Shimei was the kind of person who kicks you when you’re down. Hurling stones and dirt at David and his entourage, as well as accusations, Shimei revels in the painful circumstance in which David finds himself. And Abishai, one of David’s military commanders, knows just what to do. “Let me kill him for you, David.” Isn’t that the way we’re tempted to respond when accusations come our way, to somehow get rid of them? We might not desire someone’s death, but we’d love it if someone shut them up. “You don’t have to take that. Stand up for yourself. Fight fire with fire. If he goes after you, you go after him with all you’ve got.” That sounds like what most people would do, doesn’t it?
But, as followers of Jesus Christ, you and I are not to be like most people. And, as a man after God’s own heart, David was not like most people. Refusing to retaliate, David remained calm. Instead of fighting back, David said, “The Lord is in it.” David knew that God was using this man Shimei in his life to teach him an important lesson about sin and forgiveness. Just as God had forgiven David, so God was teaching David that he needed to forgive others, including people like Shimei who would come after him with threats and accusations. How was David able to do that?
David had thick skin and a godly heart. As Christians, we need to develop thick skin, like an elephant’s or a rhinoceros’ skin. Not sensitive skin, so delicate that the slightest pinprick will cause us to want to retaliate, but thick skin that is not easily penetrated. You and I need that kind of skin. Shimeis are out there all around us, doing all they can to prick us Christians, trying to get a rise out of us so we will treat them just like they treat us. And, when we do so, they can point their finger at us and declare: “Look at those Christians. They’re no different than the rest of us. When they get slapped, do they turn the other cheek like Jesus told them to? No, they slap back even harder. What a bunch of hypocrites!” We need thick skin, like David, like Jesus who when brought before his accusers who told lies about him, did not lash out at them but left justice up to his heavenly Father. And then, on the cross, he said about those who hated him, “Forgive them Father.”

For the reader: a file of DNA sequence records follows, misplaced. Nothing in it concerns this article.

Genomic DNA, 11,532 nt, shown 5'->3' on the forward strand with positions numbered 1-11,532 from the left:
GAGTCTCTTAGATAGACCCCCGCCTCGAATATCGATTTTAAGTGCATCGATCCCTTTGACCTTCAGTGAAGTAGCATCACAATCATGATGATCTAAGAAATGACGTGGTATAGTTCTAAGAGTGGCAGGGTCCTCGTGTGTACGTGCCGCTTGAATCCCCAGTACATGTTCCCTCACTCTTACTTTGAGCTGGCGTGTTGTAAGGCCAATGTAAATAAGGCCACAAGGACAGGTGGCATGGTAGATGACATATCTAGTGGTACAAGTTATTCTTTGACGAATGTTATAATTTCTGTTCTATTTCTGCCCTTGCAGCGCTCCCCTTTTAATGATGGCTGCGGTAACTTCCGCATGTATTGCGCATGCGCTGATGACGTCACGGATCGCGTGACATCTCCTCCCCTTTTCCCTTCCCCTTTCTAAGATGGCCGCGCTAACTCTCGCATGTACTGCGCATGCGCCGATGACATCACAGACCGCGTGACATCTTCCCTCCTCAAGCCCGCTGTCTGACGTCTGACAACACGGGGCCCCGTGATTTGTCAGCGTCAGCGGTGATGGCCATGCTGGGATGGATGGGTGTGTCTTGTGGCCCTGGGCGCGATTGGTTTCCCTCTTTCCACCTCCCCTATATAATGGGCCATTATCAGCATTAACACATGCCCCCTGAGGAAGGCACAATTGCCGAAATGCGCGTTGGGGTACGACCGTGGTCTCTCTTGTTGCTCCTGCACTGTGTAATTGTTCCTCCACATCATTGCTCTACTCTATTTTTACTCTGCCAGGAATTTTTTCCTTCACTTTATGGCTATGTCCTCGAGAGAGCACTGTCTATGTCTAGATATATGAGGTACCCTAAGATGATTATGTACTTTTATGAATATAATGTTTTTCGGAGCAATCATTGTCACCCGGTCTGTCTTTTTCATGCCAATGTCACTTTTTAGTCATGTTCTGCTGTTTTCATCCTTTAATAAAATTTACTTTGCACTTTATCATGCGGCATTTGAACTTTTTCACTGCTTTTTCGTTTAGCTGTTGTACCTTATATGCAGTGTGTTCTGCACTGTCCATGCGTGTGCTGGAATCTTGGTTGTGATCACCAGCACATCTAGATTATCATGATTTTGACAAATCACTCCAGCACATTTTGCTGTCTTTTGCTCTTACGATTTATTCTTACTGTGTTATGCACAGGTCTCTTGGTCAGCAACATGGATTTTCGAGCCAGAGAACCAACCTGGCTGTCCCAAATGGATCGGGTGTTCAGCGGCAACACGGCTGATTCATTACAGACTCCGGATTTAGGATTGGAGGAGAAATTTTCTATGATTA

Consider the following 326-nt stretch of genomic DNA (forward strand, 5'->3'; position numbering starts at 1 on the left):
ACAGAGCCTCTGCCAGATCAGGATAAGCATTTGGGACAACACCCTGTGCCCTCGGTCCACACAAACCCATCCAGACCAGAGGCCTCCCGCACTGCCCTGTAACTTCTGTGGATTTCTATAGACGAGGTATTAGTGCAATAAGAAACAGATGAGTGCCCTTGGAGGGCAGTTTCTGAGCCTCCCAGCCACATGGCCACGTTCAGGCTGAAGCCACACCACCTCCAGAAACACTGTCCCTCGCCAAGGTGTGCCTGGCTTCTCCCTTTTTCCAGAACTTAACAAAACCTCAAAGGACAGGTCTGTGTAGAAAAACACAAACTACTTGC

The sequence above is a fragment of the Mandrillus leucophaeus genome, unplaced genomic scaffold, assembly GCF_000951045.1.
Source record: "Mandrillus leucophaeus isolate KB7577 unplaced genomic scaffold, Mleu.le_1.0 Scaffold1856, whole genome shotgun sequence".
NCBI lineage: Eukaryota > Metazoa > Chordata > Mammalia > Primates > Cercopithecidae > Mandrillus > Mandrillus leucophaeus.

A thick skin and a godly heart. A godly heart is a forgiving heart. A godly heart receives an offense and instead of offending in return, chooses to forgive. This is what God does with us, and this is what he desires that we do with one another. Not only because forgiveness mirrors God’s heart, but because lack of forgiveness always leads to further sin. When I have been offended and I chose not to forgive, I will begin to resent the one who offended against me. That resentment will grow into anger, and anger will grow into revenge. Resentment, anger, revenge – all fertile ground for further sin on my part in response to the initial sinful offense directed against me.
Like David, you and I have been forgiven by a loving God who has had more accusations and untruths hurled at him than you and I can even imagine. In fact, I have done some of my own accusing of God in my time, and I’m sure you have also. Yet, with his thick skin, so to speak, and his forgiving heart, he has called us to himself and, through his Son Jesus Christ, he has completely and for all time forgiven us. Like David, may each one of us develop a thick skin and a forgiving heart towards others.